Gender Criticism

There are ways in which I think most or all women act, and some of those ways aren’t very flattering. Much of these behaviors and characteristics have evolutionary and biological explanations. The same is true for unflattering behaviors and characteristics of men, but admittedly that won’t be talked about as much on this blog. The reason for that is because you can find unflattering truths (and plenty of falsehoods too) about men everywhere. For a lot of guys who are living in the dark, like I was for much of my life, there isn’t much knowledge about unflattering female characteristics. And the seldom talk that does exist is being called misogyny. Because of this environment, I didn’t know many of the unflattering characteristics of women and girls. (For an example of these characteristics that I am talking about, check out the results of this study on automatic in-group bias: study)

The anecdotal experiences I had with unflattering female characteristics needed to be quickly repressed otherwise I’d risk ostracism. Most notably by girls. The same girls I was biologically attracted to and environmentally conditioned to seek as much approval from as possible. So this led to a great deal of ignorance and repression and fear of ostracism. And arguably the most important part: An inability to learn and grow based on these truths about women and girls. Instead of coming to terms with the obvious unflattering characteristics of women and girls, my brain said that these characteristics didn’t exist much or at all. In fact, I was basically told that women and girls were the same as men and boys. Imagine what that can do to a kids mind when all of his experiences are the complete opposite of what he’s being told.

And so how would I deal with things when I came across massive amounts of unflattering female characteristics? I’d lash out. I would become pissed off in large part because I felt I was being lied to but couldn’t actually voice it. I couldn’t put it into words. It led to a lot of resentment, and admittedly; some actual misogyny. Let’s imagine a different scenario where I and the rest of society know that some unflattering female characteristics like self-interest are true; and this isn’t a societal taboo where you risk ostracism for pointing it out. There’s a few things that this would have done for me:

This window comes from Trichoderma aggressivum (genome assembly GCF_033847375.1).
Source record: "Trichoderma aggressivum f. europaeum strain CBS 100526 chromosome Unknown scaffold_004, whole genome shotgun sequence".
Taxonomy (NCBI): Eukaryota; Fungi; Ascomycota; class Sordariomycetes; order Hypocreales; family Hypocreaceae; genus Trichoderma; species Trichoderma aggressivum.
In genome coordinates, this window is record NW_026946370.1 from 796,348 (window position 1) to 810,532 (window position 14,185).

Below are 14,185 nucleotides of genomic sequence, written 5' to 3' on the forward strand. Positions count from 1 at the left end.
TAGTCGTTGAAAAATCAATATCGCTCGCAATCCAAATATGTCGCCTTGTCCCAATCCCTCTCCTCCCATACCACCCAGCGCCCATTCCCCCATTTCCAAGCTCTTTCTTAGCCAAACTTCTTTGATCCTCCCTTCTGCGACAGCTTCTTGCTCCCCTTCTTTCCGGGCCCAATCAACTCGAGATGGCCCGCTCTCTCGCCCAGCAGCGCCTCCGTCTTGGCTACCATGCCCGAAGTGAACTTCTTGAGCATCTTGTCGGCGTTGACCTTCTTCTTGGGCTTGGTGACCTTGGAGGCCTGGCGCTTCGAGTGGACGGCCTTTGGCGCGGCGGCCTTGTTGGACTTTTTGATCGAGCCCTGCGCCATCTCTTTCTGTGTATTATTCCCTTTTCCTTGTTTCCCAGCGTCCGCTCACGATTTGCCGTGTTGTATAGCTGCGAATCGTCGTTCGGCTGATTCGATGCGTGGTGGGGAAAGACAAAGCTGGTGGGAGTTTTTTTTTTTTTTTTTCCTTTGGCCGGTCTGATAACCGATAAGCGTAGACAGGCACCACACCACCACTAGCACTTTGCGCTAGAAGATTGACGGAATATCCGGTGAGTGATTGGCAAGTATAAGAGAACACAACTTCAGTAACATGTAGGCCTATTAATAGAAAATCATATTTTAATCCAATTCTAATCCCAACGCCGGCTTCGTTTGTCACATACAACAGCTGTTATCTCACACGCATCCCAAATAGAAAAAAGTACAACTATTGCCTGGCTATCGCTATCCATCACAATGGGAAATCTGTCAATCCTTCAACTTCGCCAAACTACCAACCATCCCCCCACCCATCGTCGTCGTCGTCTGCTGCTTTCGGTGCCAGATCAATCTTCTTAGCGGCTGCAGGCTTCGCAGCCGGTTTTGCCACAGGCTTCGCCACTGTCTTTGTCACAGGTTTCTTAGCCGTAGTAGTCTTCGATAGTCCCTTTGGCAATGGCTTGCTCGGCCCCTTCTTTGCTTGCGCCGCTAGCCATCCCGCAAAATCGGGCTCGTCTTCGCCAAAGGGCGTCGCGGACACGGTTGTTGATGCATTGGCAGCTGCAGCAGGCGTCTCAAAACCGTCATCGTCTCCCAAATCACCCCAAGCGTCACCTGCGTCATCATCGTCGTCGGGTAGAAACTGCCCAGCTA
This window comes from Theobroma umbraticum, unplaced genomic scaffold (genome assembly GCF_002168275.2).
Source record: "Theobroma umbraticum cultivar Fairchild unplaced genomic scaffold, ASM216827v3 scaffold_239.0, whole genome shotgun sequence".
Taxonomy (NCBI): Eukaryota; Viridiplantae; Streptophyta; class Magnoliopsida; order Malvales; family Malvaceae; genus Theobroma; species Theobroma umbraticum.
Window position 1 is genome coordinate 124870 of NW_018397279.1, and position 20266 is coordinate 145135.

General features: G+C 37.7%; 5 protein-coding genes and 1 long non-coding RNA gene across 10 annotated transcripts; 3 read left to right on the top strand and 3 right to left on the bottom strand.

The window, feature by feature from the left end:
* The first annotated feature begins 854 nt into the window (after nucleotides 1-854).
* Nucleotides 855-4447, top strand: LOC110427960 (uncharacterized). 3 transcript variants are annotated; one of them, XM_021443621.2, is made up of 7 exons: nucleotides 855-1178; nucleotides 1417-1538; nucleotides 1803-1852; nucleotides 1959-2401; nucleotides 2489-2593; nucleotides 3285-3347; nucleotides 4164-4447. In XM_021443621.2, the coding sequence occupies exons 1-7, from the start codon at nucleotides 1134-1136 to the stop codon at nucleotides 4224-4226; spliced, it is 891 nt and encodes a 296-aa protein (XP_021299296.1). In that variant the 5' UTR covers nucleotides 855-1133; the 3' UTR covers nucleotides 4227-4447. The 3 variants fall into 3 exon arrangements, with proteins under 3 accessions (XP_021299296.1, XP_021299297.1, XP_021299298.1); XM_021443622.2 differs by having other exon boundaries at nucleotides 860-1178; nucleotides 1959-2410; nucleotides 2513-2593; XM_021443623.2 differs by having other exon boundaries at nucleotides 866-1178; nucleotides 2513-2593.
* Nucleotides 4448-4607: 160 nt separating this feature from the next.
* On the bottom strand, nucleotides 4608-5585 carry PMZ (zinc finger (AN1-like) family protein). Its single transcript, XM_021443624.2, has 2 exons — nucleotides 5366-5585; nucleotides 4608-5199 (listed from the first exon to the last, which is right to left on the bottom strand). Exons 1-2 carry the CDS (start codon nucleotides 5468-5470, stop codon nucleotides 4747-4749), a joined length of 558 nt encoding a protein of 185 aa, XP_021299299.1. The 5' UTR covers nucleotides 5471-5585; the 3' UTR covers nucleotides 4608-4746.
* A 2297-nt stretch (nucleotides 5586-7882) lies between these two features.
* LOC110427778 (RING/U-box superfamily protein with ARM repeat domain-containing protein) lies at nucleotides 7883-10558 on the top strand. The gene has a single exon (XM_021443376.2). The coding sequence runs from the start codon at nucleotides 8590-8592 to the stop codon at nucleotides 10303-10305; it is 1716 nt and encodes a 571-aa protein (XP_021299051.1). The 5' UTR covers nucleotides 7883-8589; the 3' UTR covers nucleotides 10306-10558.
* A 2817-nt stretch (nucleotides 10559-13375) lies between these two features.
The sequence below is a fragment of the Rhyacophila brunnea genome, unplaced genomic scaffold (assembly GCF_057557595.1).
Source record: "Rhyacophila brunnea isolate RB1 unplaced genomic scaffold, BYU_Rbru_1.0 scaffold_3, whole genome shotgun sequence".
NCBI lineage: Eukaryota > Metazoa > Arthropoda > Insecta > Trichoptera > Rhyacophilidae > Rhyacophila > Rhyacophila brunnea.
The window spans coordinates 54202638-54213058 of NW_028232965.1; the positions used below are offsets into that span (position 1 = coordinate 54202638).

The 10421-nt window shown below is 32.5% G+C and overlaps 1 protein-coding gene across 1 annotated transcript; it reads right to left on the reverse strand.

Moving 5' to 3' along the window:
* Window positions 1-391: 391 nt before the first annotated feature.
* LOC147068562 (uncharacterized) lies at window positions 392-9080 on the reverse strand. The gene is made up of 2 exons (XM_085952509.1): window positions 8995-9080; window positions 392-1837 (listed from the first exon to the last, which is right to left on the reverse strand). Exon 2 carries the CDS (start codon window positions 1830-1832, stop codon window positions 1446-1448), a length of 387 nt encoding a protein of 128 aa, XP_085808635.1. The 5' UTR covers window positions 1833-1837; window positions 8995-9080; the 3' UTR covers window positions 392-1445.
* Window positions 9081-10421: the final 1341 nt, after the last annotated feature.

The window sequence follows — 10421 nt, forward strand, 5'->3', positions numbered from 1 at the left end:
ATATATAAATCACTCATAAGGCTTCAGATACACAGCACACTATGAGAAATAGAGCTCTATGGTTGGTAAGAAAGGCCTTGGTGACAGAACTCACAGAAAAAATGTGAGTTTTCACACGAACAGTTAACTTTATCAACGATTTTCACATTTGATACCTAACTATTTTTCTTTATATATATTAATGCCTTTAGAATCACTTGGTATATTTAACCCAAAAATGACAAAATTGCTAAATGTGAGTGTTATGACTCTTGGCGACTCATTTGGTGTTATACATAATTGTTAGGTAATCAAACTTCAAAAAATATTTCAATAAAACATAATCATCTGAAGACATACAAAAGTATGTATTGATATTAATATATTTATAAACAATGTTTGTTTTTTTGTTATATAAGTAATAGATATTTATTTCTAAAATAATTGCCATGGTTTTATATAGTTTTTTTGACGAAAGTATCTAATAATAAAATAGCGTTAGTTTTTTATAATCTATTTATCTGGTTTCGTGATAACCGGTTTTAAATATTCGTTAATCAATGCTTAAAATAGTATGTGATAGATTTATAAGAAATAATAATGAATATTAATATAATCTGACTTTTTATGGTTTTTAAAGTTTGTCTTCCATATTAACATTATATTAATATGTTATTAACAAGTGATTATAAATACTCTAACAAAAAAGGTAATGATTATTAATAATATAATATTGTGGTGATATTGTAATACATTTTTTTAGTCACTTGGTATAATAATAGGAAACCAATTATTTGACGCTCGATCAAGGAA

1) I would likely know how to protect myself from it better and thus lessening my chances of enduring the sharp end of it. It would have also lessened my chances of becoming resentful of the female sex based on a few bad experiences that I didn’t know how to protect myself from. Less resentment would have led to less misogyny.

2) I would have been able to get over the unflattering characteristics of women. I wouldn’t be stuck in a position where my experiences were telling me one thing was true while society’s narrative as a whole was constantly contradicting my experiences and damning all of my possible conclusions based on those experiences. Less repression, less resentment, less misogyny.

I would have learned about women and girls, and I would have grown from my experiences. Instead I was an incredibly insecure and confused young man. I can’t help but think that my opinions of women at that age would have been much better had society allowed for more criticism of women and girls and more revealing truths of women and girls.

Think about how this kind of stuff could be affecting men and boys. Maybe you can gain some perspective about why it seems like men and boys are much more misogynistic nowadays.

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